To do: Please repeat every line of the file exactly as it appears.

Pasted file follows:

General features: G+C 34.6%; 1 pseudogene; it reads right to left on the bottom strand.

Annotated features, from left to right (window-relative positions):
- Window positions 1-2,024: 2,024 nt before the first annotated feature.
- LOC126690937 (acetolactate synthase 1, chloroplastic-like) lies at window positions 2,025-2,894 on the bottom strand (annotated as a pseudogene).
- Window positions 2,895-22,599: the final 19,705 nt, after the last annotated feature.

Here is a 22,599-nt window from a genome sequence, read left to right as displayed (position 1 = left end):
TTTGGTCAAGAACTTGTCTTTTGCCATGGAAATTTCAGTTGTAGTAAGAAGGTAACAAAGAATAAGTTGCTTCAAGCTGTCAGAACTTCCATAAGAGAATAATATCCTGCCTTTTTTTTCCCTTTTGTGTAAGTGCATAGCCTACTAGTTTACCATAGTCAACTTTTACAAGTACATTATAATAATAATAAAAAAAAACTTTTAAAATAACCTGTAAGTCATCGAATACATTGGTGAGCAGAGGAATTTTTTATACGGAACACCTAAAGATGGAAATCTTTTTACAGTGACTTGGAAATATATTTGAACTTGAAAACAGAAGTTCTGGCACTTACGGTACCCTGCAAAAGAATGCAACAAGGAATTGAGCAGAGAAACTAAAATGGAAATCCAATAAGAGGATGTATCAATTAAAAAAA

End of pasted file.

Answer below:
General features: G+C 34.6%; 1 pseudogene; it reads right to left on the bottom strand.

Annotated features, from left to right (window-relative positions):
- Window positions 1-2,024: 2,024 nt before the first annotated feature.
- LOC126690937 (acetolactate synthase 1, chloroplastic-like) lies at window positions 2,025-2,894 on the bottom strand (annotated as a pseudogene).
- Window positions 2,895-22,599: the final 19,705 nt, after the last annotated feature.

Here is a 22,599-nt window from a genome sequence, read left to right as displayed (position 1 = left end):
TTTGGTCAAGAACTTGTCTTTTGCCATGGAAATTTCAGTTGTAGTAAGAAGGTAACAAAGAATAAGTTGCTTCAAGCTGTCAGAACTTCCATAAGAGAATAATATCCTGCCTTTTTTTTCCCTTTTGTGTAAGTGCATAGCCTACTAGTTTACCATAGTCAACTTTTACAAGTACATTATAATAATAATAAAAAAAAACTTTTAAAATAACCTGTAAGTCATCGAATACATTGGTGAGCAGAGGAATTTTTTATACGGAACACCTAAAGATGGAAATCTTTTTACAGTGACTTGGAAATATATTTGAACTTGAAAACAGAAGTTCTGGCACTTACGGTACCCTGCAAAAGAATGCAACAAGGAATTGAGCAGAGAAACTAAAATGGAAATCCAATAAGAGGATGTATCAATTAAAAAAA